WP3: Development of new diagnostic methods

Study of CD27, CD38, HLA-DR and Ki-67 immune profiles for the characterization of active tuberculosis, latent infection and end of treatment

Sergio Díaz-Fernández, Raquel Villar-Hernández, Zoran Stojanovic, Marco Fernández, Maria Luiza De Souza Galvão, Guillermo Tolosa, Adrián Sánchez-Montalva, Jorge Abad, María Ángeles Jiménez-Fuentes, Guillem Safont, Iris Romero, Josefina Sabrià, Cristina Prat, Jose Domínguez and Irene Latorre

Front. Microbiol. 13:885312. doi: 10.3389/fmicb.2022.885312

Abstract

Background: Current blood-based diagnostic tools for TB are insufficient to properly characterize the distinct stages of TB, from the latent infection (LTBI) to its active form (aTB); nor can they assess treatment efficacy. Several immune cell biomarkers have been proposed as potential candidates for the development of improved diagnostic tools.

Objective: To compare the capacity of CD27, HLA-DR, CD38 and Ki-67 markers to characterize LTBI, active TB and patients who ended treatment and resolved TB.

Methods: Blood was collected from 45 patients defined according to clinical and microbiological criteria as: LTBI, aTB with less than 1 month of treatment and aTB after completing treatment. Peripheral blood mononuclear cells were stimulated with ESAT-6/CFP-10 or PPD antigens and acquired for flow cytometry after labelling with conjugated antibodies against CD3, CD4, CD8, CD27, IFN-γ, TNF-α, CD38, HLA-DR, and Ki-67. Conventional and multiparametric analyses were done with FlowJo and OMIQ, respectively.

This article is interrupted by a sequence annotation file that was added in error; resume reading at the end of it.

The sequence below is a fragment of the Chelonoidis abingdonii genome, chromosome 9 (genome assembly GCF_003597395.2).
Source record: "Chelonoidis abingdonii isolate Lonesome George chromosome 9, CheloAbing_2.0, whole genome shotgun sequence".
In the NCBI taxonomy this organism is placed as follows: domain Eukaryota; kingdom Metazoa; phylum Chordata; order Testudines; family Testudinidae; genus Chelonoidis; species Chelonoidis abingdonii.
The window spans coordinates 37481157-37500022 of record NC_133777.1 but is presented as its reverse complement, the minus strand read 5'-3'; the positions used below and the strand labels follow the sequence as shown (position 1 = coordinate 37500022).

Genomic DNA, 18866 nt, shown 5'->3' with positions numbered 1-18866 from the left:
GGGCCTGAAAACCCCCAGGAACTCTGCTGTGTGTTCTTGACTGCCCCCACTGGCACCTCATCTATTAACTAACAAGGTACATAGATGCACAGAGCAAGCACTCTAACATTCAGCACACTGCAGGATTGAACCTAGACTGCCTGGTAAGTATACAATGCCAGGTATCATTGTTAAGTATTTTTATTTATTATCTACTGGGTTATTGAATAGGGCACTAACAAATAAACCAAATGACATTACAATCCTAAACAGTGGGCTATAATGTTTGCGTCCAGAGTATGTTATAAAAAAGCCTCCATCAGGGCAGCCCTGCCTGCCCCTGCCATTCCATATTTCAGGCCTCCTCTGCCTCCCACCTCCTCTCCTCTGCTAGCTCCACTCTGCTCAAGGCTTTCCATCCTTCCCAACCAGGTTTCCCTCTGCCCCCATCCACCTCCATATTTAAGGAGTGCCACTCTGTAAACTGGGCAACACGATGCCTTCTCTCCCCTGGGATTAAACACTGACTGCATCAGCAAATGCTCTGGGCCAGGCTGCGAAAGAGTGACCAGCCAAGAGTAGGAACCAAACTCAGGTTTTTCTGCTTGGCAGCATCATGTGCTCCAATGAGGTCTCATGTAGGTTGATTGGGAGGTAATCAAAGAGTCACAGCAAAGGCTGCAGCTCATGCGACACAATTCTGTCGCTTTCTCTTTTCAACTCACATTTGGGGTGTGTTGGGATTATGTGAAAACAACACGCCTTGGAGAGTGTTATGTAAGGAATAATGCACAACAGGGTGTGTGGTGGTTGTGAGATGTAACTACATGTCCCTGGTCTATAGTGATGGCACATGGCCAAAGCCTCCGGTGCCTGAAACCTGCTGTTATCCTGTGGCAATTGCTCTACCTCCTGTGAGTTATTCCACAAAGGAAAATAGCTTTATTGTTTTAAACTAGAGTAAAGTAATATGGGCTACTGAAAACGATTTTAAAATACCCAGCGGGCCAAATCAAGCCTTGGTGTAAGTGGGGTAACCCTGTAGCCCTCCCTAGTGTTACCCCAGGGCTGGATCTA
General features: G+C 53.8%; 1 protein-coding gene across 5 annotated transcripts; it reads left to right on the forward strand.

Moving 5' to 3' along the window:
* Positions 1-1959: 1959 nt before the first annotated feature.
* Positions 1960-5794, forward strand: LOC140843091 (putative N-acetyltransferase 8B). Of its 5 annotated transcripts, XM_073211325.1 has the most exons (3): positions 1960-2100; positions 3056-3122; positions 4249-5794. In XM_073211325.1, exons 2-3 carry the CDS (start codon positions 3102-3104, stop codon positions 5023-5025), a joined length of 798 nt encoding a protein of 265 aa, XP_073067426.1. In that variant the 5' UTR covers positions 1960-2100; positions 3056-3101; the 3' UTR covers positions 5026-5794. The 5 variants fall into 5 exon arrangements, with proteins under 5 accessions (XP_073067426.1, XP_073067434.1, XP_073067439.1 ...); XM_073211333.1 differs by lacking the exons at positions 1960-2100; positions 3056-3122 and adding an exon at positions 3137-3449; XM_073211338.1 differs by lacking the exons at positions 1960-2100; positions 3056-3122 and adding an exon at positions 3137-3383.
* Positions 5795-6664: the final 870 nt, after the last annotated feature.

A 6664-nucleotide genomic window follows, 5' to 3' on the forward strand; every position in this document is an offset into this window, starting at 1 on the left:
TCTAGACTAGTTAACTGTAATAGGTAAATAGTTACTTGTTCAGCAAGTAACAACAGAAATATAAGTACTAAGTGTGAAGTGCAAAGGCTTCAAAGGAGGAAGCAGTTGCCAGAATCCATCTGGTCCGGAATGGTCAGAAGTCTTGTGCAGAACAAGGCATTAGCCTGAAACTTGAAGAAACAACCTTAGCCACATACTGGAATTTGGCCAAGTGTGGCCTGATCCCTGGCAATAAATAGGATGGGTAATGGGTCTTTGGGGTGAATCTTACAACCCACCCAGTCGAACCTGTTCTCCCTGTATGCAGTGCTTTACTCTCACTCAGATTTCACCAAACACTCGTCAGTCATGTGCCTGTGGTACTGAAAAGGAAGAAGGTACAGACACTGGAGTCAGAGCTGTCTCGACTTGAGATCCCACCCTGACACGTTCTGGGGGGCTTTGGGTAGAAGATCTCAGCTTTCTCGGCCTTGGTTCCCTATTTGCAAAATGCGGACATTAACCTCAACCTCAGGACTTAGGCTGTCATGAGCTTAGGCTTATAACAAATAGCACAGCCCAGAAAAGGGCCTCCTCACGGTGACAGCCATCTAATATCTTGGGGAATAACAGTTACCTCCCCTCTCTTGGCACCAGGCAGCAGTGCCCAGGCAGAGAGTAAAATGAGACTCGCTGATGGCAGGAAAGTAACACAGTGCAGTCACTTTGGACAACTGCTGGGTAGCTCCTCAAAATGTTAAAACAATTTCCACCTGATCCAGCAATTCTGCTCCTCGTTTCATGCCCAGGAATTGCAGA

Results: The expression of CD27, CD38, HLA-DR and Ki-67 markers was analyzed in CD4+ T-cells producing IFN-γ and/or TNF-α cytokines after ESAT-6/CFP-10 or PPD stimulation. Within antigen-responsive CD4+ T-cells, CD27− and CD38+ (ESAT-6/CFP-10-specific), and HLA-DR+ and Ki-67+ (PPD- and ESAT-6/CFP-10-specific) populations were significantly increased in aTB compared to LTBI. Ki-67 demonstrated the best discriminative performance as evaluated by ROC analyses (AUC > 0.9 after PPD stimulation). Data also points to a significant change in the expression of CD38 (ESAT-6/CFP-10-specific) and Ki-67 (PPD- and ESAT-6/CFP-10-specific) after ending the anti-TB treatment regimen. Furthermore, ratio based on the CD27 median fluorescence intensity in CD4+ T-cells over Mtb-specific CD4+ T-cells showed a positive association with aTB over LTBI (ESAT-6/CFP-10-specific). Additionally, multiparametric FlowSOM analyses revealed an increase in CD27 cell clusters and a decrease in HLA-DR cell clusters within Mtb-specific populations after the end of treatment.

Conclusion: Our study independently confirms that CD27−, CD38+, HLA-DR+ and Ki-67+ populations on Mtb-specific CD4+ T-cells are increased during active TB disease. Multiparametric analyses unbiasedly identify clusters based on CD27 or HLA-DR whose abundance can be related to treatment efficacy. Further studies are necessary to pinpoint the convergence between conventional and multiparametric approaches.